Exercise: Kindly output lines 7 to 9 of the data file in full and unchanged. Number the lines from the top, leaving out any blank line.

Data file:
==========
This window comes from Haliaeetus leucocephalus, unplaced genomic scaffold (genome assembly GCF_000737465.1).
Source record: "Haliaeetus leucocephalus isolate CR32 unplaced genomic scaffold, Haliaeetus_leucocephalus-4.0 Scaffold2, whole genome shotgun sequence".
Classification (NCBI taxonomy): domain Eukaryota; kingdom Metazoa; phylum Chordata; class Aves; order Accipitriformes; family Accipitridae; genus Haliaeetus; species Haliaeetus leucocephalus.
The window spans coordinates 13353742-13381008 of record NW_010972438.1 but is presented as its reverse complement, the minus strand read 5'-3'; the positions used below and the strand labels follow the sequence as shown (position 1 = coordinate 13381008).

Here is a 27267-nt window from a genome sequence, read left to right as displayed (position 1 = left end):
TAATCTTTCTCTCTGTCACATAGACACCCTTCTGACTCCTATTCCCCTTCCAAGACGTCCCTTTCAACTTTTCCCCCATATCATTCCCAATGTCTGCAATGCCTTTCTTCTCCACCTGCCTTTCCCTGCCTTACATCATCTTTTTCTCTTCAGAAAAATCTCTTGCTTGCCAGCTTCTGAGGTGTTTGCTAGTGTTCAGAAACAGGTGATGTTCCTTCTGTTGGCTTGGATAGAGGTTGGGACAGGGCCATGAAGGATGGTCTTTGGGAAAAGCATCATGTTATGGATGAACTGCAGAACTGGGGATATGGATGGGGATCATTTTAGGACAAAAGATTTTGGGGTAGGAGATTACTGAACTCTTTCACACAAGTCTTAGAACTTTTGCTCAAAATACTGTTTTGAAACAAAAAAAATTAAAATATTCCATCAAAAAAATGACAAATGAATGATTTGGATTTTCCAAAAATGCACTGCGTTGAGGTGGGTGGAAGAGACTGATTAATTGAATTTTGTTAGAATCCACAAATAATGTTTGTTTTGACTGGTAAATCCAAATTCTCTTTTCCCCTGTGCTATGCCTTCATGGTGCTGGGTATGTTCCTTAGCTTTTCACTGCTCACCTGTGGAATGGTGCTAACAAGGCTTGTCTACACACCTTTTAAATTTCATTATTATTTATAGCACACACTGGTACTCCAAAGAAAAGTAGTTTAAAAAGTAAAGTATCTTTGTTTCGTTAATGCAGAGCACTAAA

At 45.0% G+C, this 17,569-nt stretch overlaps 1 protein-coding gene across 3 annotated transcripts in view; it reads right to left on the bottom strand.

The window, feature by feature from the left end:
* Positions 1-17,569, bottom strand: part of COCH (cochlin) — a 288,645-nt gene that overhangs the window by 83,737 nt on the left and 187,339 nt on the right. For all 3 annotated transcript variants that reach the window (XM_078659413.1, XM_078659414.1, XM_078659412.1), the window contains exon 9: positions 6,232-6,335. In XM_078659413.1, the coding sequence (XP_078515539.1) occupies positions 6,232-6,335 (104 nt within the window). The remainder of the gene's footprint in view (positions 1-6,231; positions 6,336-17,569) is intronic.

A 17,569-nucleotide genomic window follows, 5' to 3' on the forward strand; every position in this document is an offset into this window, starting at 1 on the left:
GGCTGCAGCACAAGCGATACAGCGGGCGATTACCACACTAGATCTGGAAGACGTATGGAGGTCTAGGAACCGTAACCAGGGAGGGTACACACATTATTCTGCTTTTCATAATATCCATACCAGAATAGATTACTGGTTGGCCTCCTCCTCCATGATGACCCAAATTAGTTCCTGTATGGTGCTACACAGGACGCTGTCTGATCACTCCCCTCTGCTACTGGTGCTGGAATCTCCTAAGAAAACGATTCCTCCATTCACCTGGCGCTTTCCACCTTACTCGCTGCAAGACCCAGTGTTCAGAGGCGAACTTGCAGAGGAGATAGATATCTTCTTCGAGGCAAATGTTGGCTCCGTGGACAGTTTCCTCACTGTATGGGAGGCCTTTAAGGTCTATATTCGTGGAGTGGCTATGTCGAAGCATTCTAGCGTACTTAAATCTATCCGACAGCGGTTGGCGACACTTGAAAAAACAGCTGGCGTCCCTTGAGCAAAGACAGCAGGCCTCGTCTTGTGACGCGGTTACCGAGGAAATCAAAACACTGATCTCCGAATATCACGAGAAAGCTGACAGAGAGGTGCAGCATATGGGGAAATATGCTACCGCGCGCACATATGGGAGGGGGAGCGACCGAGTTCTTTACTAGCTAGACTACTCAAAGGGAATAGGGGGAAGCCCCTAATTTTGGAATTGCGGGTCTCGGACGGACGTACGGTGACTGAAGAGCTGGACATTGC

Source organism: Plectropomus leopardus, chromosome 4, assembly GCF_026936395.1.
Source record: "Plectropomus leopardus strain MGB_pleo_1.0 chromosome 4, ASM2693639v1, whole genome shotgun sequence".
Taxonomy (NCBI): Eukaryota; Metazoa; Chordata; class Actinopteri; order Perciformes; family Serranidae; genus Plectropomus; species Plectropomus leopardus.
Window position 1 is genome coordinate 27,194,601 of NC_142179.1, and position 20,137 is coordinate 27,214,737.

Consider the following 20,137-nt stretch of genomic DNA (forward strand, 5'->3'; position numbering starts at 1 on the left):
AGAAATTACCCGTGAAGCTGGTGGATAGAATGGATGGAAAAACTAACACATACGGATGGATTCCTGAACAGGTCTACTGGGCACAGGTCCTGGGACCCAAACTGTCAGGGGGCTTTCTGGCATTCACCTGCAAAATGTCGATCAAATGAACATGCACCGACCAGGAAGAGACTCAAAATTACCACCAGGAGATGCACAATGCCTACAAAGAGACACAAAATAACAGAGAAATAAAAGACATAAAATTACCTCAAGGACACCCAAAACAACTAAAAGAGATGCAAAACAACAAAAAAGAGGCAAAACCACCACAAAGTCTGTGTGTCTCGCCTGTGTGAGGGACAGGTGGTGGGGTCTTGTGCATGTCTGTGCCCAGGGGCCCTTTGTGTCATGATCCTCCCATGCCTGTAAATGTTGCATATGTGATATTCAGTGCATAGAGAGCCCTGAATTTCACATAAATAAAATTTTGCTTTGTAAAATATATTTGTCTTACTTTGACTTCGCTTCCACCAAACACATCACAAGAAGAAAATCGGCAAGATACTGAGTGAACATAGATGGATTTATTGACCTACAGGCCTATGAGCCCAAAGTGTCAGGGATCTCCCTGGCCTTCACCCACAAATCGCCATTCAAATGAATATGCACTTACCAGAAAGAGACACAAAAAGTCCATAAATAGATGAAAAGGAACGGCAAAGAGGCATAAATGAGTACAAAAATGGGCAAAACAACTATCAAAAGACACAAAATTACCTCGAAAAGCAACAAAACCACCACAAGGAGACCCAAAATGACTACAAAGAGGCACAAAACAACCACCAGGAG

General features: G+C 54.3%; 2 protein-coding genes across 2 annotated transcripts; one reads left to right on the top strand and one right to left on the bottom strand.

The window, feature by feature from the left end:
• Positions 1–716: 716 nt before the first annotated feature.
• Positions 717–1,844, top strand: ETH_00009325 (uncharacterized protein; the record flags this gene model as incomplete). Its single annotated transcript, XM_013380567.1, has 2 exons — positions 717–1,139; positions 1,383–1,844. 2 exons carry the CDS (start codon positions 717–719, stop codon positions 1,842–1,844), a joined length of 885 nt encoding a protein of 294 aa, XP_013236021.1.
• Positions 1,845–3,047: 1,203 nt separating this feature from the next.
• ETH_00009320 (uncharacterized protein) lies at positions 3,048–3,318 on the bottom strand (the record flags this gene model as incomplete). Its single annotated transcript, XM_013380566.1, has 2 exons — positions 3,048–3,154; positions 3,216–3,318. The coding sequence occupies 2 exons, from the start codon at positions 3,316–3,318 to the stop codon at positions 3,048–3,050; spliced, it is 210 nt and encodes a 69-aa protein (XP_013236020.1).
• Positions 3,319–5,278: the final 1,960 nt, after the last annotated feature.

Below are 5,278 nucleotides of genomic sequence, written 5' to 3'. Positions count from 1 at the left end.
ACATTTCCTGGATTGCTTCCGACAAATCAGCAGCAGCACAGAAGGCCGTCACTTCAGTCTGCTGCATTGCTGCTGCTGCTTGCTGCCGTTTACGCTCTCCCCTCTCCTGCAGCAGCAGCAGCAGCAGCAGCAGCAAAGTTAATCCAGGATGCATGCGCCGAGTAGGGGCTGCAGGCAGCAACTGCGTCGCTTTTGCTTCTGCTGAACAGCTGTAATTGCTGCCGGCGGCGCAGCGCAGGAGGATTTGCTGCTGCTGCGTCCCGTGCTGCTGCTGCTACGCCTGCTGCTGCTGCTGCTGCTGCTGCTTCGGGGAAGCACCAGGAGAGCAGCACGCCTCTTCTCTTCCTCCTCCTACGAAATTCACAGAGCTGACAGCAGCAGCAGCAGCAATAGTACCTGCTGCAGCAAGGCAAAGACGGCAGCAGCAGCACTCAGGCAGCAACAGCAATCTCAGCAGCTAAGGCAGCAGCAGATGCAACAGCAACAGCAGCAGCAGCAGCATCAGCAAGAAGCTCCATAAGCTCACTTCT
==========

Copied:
At 45.0% G+C, this 17,569-nt stretch overlaps 1 protein-coding gene across 3 annotated transcripts in view; it reads right to left on the bottom strand.

The window, feature by feature from the left end:
* Positions 1-17,569, bottom strand: part of COCH (cochlin) — a 288,645-nt gene that overhangs the window by 83,737 nt on the left and 187,339 nt on the right. For all 3 annotated transcript variants that reach the window (XM_078659413.1, XM_078659414.1, XM_078659412.1), the window contains exon 9: positions 6,232-6,335. In XM_078659413.1, the coding sequence (XP_078515539.1) occupies positions 6,232-6,335 (104 nt within the window). The remainder of the gene's footprint in view (positions 1-6,231; positions 6,336-17,569) is intronic.